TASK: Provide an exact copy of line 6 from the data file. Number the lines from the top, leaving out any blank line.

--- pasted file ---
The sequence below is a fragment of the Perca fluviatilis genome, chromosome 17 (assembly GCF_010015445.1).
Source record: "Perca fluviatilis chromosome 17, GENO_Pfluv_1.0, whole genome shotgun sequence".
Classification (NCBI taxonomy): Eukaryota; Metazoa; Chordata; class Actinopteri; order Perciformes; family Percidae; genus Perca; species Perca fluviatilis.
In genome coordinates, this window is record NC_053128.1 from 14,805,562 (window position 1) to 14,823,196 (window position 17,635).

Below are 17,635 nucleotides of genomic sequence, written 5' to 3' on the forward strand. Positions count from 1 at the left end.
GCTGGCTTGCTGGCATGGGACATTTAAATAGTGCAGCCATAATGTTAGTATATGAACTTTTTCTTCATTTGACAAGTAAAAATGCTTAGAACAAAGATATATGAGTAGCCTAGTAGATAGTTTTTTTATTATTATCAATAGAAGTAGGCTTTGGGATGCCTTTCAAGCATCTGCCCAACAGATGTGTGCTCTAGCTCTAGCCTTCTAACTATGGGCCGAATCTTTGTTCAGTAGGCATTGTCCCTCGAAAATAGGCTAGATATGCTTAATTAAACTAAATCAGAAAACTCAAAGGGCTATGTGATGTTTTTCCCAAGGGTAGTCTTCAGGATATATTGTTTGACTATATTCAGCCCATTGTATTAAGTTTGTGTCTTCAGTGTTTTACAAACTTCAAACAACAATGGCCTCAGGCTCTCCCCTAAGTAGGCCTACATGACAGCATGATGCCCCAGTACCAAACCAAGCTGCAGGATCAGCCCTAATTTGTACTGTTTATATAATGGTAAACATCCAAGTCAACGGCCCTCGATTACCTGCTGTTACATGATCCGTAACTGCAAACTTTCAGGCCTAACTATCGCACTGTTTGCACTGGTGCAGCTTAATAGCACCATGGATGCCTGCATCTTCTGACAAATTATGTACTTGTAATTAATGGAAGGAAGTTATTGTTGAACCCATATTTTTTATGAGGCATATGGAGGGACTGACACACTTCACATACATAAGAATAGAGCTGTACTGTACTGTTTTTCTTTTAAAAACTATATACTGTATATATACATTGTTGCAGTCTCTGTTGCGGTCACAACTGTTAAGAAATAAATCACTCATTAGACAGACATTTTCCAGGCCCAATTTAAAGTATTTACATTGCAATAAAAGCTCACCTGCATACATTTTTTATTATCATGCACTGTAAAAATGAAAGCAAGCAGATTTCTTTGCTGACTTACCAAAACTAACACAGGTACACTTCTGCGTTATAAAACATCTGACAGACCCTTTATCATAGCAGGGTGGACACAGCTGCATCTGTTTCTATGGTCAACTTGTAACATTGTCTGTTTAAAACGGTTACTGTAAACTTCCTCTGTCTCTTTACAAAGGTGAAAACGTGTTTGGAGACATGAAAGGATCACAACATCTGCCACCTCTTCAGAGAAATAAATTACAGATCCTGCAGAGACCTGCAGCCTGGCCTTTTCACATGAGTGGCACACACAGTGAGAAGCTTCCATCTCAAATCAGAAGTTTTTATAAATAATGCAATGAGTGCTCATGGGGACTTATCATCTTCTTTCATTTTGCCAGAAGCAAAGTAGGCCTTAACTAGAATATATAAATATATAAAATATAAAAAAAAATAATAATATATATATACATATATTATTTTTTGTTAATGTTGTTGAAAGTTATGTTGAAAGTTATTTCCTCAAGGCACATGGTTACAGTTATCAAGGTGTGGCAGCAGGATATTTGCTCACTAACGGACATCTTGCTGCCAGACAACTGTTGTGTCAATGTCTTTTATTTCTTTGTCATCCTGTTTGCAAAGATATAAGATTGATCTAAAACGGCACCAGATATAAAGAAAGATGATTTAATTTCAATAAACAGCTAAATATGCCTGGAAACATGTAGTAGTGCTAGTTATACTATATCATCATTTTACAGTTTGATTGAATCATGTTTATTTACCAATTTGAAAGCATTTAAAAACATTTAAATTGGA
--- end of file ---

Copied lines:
GCTGGCTTGCTGGCATGGGACATTTAAATAGTGCAGCCATAATGTTAGTATATGAACTTTTTCTTCATTTGACAAGTAAAAATGCTTAGAACAAAGATATATGAGTAGCCTAGTAGATAGTTTTTTTATTATTATCAATAGAAGTAGGCTTTGGGATGCCTTTCAAGCATCTGCCCAACAGATGTGTGCTCTAGCTCTAGCCTTCTAACTATGGGCCGAATCTTTGTTCAGTAGGCATTGTCCCTCGAAAATAGGCTAGATATGCTTAATTAAACTAAATCAGAAAACTCAAAGGGCTATGTGATGTTTTTCCCAAGGGTAGTCTTCAGGATATATTGTTTGACTATATTCAGCCCATTGTATTAAGTTTGTGTCTTCAGTGTTTTACAAACTTCAAACAACAATGGCCTCAGGCTCTCCCCTAAGTAGGCCTACATGACAGCATGATGCCCCAGTACCAAACCAAGCTGCAGGATCAGCCCTAATTTGTACTGTTTATATAATGGTAAACATCCAAGTCAACGGCCCTCGATTACCTGCTGTTACATGATCCGTAACTGCAAACTTTCAGGCCTAACTATCGCACTGTTTGCACTGGTGCAGCTTAATAGCACCATGGATGCCTGCATCTTCTGACAAATTATGTACTTGTAATTAATGGAAGGAAGTTATTGTTGAACCCATATTTTTTATGAGGCATATGGAGGGACTGACACACTTCACATACATAAGAATAGAGCTGTACTGTACTGTTTTTCTTTTAAAAACTATATACTGTATATATACATTGTTGCAGTCTCTGTTGCGGTCACAACTGTTAAGAAATAAATCACTCATTAGACAGACATTTTCCAGGCCCAATTTAAAGTATTTACATTGCAATAAAAGCTCACCTGCATACATTTTTTATTATCATGCACTGTAAAAATGAAAGCAAGCAGATTTCTTTGCTGACTTACCAAAACTAACACAGGTACACTTCTGCGTTATAAAACATCTGACAGACCCTTTATCATAGCAGGGTGGACACAGCTGCATCTGTTTCTATGGTCAACTTGTAACATTGTCTGTTTAAAACGGTTACTGTAAACTTCCTCTGTCTCTTTACAAAGGTGAAAACGTGTTTGGAGACATGAAAGGATCACAACATCTGCCACCTCTTCAGAGAAATAAATTACAGATCCTGCAGAGACCTGCAGCCTGGCCTTTTCACATGAGTGGCACACACAGTGAGAAGCTTCCATCTCAAATCAGAAGTTTTTATAAATAATGCAATGAGTGCTCATGGGGACTTATCATCTTCTTTCATTTTGCCAGAAGCAAAGTAGGCCTTAACTAGAATATATAAATATATAAAATATAAAAAAAAATAATAATATATATATACATATATTATTTTTTGTTAATGTTGTTGAAAGTTATGTTGAAAGTTATTTCCTCAAGGCACATGGTTACAGTTATCAAGGTGTGGCAGCAGGATATTTGCTCACTAACGGACATCTTGCTGCCAGACAACTGTTGTGTCAATGTCTTTTATTTCTTTGTCATCCTGTTTGCAAAGATATAAGATTGATCTAAAACGGCACCAGATATAAAGAAAGATGATTTAATTTCAATAAACAGCTAAATATGCCTGGAAACATGTAGTAGTGCTAGTTATACTATATCATCATTTTACAGTTTGATTGAATCATGTTTATTTACCAATTTGAAAGCATTTAAAAACATTTAAATTGGA